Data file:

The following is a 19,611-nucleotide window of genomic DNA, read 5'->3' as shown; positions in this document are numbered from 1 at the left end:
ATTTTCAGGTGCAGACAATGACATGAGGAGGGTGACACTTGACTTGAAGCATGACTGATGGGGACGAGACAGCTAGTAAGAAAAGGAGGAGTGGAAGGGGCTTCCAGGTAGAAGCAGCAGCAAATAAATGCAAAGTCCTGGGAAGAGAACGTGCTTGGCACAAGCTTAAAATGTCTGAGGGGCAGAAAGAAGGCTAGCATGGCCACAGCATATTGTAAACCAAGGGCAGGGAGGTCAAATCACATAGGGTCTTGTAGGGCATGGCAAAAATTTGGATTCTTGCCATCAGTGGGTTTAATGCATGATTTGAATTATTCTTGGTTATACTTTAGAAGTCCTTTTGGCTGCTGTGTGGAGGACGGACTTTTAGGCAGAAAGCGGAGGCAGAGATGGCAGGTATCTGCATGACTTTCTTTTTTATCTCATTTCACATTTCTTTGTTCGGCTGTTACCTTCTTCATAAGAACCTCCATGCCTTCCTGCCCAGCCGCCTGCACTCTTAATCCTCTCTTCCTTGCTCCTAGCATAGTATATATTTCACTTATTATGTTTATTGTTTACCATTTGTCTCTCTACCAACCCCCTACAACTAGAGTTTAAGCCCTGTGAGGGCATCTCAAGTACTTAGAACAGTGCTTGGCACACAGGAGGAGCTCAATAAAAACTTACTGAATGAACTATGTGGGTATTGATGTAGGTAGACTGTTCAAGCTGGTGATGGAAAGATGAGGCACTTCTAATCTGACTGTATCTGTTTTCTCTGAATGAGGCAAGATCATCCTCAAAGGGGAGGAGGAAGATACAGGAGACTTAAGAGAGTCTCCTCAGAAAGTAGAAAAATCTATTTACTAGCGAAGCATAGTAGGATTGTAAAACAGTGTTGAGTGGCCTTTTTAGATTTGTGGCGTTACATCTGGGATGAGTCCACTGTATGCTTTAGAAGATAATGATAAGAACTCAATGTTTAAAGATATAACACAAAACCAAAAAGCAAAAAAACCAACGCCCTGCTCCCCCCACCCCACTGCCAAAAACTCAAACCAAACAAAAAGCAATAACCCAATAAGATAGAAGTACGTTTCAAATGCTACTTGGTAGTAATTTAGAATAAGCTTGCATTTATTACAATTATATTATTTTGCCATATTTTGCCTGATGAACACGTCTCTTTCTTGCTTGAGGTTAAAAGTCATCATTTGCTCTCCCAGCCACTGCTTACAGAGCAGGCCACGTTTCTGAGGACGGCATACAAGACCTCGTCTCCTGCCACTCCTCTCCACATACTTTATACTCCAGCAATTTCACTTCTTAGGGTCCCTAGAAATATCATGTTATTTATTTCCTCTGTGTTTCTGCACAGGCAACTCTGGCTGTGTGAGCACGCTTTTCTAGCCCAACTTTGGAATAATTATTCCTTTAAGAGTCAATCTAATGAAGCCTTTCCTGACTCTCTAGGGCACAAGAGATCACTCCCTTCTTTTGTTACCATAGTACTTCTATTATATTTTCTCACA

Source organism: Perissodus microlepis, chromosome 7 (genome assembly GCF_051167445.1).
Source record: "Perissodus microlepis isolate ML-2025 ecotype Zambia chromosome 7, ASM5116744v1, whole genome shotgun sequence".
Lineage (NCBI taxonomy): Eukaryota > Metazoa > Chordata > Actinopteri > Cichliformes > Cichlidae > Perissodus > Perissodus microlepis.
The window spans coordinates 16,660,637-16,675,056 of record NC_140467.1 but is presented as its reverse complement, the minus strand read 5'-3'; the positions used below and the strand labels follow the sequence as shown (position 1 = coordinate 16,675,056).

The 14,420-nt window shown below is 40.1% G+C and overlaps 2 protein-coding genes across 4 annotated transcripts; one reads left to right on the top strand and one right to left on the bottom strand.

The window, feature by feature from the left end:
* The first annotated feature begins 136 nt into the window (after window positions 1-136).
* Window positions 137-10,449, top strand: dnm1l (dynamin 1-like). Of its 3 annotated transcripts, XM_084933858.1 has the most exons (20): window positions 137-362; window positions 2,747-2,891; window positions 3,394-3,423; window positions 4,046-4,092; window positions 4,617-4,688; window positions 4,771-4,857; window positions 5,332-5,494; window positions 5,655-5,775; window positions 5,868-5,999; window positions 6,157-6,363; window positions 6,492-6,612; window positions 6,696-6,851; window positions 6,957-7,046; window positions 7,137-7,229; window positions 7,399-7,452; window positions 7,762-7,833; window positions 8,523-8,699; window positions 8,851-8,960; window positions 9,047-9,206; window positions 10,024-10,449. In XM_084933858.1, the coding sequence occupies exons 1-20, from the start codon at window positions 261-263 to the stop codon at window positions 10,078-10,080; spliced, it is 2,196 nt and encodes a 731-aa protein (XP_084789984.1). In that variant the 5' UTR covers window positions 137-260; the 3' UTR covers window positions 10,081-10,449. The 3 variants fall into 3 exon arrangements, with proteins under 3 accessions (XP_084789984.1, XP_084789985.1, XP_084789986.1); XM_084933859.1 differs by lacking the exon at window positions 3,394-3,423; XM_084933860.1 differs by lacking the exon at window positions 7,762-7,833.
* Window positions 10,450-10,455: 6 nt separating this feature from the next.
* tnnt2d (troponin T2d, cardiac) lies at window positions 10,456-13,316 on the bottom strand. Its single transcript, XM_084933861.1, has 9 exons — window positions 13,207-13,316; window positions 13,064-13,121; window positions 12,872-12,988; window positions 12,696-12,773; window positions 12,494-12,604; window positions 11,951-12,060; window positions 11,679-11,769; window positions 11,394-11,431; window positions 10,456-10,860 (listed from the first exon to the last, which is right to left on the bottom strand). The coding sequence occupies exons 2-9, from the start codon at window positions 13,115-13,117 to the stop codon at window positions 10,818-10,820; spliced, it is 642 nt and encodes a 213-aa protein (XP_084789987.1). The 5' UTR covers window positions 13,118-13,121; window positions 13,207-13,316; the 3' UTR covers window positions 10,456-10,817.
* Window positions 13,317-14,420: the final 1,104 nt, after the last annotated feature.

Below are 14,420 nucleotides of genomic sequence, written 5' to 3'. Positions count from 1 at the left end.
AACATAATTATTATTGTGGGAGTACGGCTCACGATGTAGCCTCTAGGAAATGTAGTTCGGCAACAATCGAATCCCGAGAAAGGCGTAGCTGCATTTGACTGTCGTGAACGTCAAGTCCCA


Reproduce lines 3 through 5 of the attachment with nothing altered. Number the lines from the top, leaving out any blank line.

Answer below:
Source organism: Perissodus microlepis, chromosome 7 (genome assembly GCF_051167445.1).
Source record: "Perissodus microlepis isolate ML-2025 ecotype Zambia chromosome 7, ASM5116744v1, whole genome shotgun sequence".
Lineage (NCBI taxonomy): Eukaryota > Metazoa > Chordata > Actinopteri > Cichliformes > Cichlidae > Perissodus > Perissodus microlepis.